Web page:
As the wealthiest country in the world per capita, Qatar was strong enough to withstand the economic fallout of the move going forward, experts said.

Business Reporter Shoshana knows her way around Europe and the Middle East with a notebook and video camera. She has worked as a multi-media journalist for Channel NewsAsia, Ruptly video news agency, the UN, and most recently, with 7Days in Dubai. She speaks Arabic and English and has degrees in Middle East History and Political Science.

A diplomatic spat between Qatar and other Gulf states that spiraled out of control on Monday could have a serious economic impact on the peninsular country’s residents and citizens in the short term.

However, UAE-based financial advisor Andrew Prince said that as the wealthiest country in the world per capita, Qatar was strong enough to withstand the economic fallout of the move going forward.

As of date, Qatar is seeing a short-term crisis as residents have rushed to supermarkets to stock up on food items after Saudi Arabia closed the country’s only land border.

“It won’t have a huge impact on trade as Qatar’s main trading partners are European countries,” he opined. “Qatar is wealthy enough to almost excommunicate itself from large parts of the region.”

He said that Qatar’s main export, liquefied natural gas (LNG) to European trading partners, would remain untouched. “If we look at its gas as an example, it exports a lot of its gas to Europe and the rest of the world.”

He further added that the only way Qatar could get impacted was if the United Nations (UN) passed economic sanctions on it. But “Unless there is hard evidence that they are supporting terrorism, I don’t see the UN backing a resolution for worldwide sanctions, specifically on oil.”

He said that the abrupt slump in Qatari stocks from a negative 7% on Monday could swing in the opposite direction just as quickly.

“Any sort of blips in markets tends to be just that. It potentially could be over in 48-72 hours.”

The diplomatic rift was sparked when State-run Qatar News Agency published fake statements attributed to the country’s leader, Emir Tamim bin Hamad Al Thani, on May 25, saying Qatar had “tensions” with the Trump administration and Iran is a “big power in the stabilization of the region.”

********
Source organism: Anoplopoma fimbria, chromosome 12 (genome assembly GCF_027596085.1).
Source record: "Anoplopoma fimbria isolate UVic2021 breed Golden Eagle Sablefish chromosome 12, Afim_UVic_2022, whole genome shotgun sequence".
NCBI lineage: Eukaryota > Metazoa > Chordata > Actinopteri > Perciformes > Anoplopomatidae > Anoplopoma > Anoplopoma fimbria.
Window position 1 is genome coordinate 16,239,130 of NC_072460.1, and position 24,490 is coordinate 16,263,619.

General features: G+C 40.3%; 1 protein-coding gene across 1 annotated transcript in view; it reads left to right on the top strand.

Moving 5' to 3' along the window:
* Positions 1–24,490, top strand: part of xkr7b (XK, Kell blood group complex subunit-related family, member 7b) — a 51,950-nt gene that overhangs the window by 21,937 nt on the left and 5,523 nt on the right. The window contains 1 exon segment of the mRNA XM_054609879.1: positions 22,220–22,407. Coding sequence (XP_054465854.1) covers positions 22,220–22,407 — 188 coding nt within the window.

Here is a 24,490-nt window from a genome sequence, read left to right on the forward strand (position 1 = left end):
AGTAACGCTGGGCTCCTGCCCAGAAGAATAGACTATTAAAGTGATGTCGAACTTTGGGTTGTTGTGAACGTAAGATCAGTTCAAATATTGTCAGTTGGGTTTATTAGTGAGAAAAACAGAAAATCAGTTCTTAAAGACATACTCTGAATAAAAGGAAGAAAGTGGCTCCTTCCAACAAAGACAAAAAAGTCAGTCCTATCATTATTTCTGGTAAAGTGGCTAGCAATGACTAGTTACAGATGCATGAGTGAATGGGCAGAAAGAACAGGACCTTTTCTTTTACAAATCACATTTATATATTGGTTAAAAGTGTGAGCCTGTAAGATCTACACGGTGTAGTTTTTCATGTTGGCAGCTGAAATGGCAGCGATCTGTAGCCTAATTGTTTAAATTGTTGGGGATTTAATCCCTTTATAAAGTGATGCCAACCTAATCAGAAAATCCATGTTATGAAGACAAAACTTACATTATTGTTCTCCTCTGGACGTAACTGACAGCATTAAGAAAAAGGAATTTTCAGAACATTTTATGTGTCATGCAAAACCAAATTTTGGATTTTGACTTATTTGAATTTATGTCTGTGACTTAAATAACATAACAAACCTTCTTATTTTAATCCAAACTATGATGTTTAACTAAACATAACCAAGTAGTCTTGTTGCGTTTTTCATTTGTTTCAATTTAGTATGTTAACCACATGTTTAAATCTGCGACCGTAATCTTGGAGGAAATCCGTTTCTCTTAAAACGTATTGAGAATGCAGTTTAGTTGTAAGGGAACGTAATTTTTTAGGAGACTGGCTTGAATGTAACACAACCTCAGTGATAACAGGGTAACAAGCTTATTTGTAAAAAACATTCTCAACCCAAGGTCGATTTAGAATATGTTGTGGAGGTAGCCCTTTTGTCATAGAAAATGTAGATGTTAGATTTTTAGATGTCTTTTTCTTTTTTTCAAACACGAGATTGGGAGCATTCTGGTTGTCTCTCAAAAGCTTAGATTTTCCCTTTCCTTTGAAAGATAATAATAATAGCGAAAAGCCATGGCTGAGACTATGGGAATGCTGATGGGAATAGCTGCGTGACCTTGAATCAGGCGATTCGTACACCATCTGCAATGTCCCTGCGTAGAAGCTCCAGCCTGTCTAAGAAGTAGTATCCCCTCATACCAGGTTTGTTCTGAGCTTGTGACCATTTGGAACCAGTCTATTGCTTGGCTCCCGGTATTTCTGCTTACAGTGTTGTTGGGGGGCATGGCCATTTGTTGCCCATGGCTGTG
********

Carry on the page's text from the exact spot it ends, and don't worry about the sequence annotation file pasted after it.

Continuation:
Even as Qatar claimed that the Qatari news agency was hacked, media outlets in the region, especially in Saudi Arabia and UAE carried the statements, sparking a rift that resulted in Bahrain, Saudi Arabia, UAE, Yemen, and Egypt ceasing diplomatic relations, cancelling flight connections, and ordering Qatari citizens out of their territories.

What about the UAE?

Mishal Al Gergawi, managing director of the UAE-based think-tank, the Delma Institute, said that he did not think the crisis would be resolved anytime soon.

“In 2013, there was a similar action, but it was not nearly as severe as this one.”

According to him, the fallout on GCC economies would be negligible, as they are not major trading partners with Qatar.

“I don’t think Qatar is a very large trade partner with any of these countries. It doesn’t export anything beyond oil and gas, or re-export for that matter.”

He said the UAE could suffer marginal tourism and real-estate losses from the fallout.“It doesn’t have a large population, so Qatari tourism which is going to indefinitely decrease isn’t that large.

“Qatar doesn’t have a large population, and so Qatari tourism which is going to indefinitely decrease isn’t that large. Maybe there is something on the real estate market but again, how big is the Qatari industrial market going to go?”

“So I don’t see how it’s going to have a huge economic impact or even a significant impact on the UAE economy,” he said.